Using systemd-resolved opens up some options that may be easier to configure then in the past.
- systemd-resolve –status
- look for “DNSSEC setting: no”
- sudo mkdir -p /etc/systemd/resolved.conf.d
- sudo nano /etc/systemd/resolved.conf.d/dnssec.conf
- sudo systemctl restart systemd-resolved
- systemd-resolve –status
- look for “DNSSEC setting: yes”
It’s not so simple as “cat /etc/resolv.conf” anymore. DNS is now handled by systemd-resolved in Ubuntu and Debian and their derivatives. This is easy to spot if you do check resolv.conf and it contains “nameserver 127.0.0.53”. The correct command now is “systemd-resolve –status”.
I’ve drafted but not published a long list of problems I’ve experienced with Ubuntu 18.04. In short it’s been one of the worst desktop releases of Ubuntu I’ve used. My experience on servers has been fine. Anyway I haven’t looked into the details of these patches but:
- libwebkit2gtk-4.0-37:amd64 (2.22.6-0ubuntu0.18.04.1)
These package releases seem to have fixed some of my issues that have been present since May 2018. In particular Liferea has been broken on my desktop for that long. Better late than never I guess.
I’ve often run a wired router at the front of my network (well immediately behind the modem). The only other topology has been a linux server at the front of the network. Then I like a network behind that where a wireless router can live. I keep my wireless router turned off when not in use, which is an uncommon setup it seems. Anyway, for 1 network I’m managing I’m considering replacing the linux system with a wired router. Wired routers are not super popular for SOHO uses as mos tpeople seem to prefer a wireless router to do everything. Because there is not a huge market options can be limited. Here are some products I’ve investigated.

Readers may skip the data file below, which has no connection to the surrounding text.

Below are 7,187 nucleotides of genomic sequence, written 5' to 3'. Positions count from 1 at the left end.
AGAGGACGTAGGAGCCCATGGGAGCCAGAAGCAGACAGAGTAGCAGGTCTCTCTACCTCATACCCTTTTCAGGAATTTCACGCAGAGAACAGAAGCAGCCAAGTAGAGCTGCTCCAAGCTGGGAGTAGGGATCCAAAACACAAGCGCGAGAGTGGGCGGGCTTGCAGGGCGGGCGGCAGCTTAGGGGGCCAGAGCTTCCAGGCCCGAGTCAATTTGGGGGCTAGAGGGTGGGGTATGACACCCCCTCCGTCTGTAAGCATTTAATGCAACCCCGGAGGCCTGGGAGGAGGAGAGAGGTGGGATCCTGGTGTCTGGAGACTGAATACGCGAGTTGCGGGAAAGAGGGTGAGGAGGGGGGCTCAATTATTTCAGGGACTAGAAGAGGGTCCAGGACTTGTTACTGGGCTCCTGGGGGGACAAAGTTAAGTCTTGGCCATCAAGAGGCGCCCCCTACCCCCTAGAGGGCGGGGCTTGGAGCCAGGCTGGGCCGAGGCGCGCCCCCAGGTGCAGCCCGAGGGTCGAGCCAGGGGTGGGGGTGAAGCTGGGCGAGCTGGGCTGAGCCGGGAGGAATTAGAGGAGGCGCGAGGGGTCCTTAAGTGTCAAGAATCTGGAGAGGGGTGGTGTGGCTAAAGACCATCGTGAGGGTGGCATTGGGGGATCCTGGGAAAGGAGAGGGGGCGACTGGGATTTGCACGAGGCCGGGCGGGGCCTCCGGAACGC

- 4 gigabit ethernet ports
- cost <= $100
- TP-Link TL-R600VPN
- I’ve had good experiences with TP-Link wired routers in the past. However, this router is believed to be vulnerable to VPNFilter malware so that makes it too risky at this time.
- TPLink routers affected by VPNfilter malware?
- Ubiquiti ER-X
- I’ve had no first-hand experiences with Ubuquiti products.
- POE passthrough support.
- Cisco RV042G
- Grandstream GS-GWN7000
- Cisco RV130
- Networking Companies Country of Operation
- TP_Link – China
- MicroTik – Latvia
- Cisco – United States
- Ubiquiti – United States
- GrandStream – United States
- TrendNet – United States
- Other Products
- TRENDnet TW100-S4W1CA – 10/100 only
- D-Link – no gigabit products in price range
- Netgear – no gigabit products in price range
- Linksys LRT214 – outside price range
- Further research
- There are many more options above $100.
- Install uBlock Origin in all of your web browsers
- Configure uBlock Origin in each of your web browsers
- enable Fanboy’s Social Blocking List
- add the following to “My filters”
- Enjoy a better internet
Rarely am I using ntpd to serve ntp information. It is more useful for clock-correction than a strict ntp/sntp client. Thus I don’t want the service listening on a wildcard address, even when there is certainly a firewall in place. I prefer the service to not be listening at all, or listening only to the loopback interface. Here is how to configure that in ntpd and chrony.
interface ignore wildcard
There are many NTP server implementations now. Here are some:
- sntp clients
- ntimed – appears abandoned
- Securing Network Time
- A security review of three NTP implementations
- concludes chrony is probably the best choice of ntpd, ntpsec, and chrony
- A rift in the NTP world
- Chrony: Comparison of NTP implementations
- NTPSec: Differences from NTP Classic
- NTPsec is not quite a full rewrite
I plan to give chrony a try.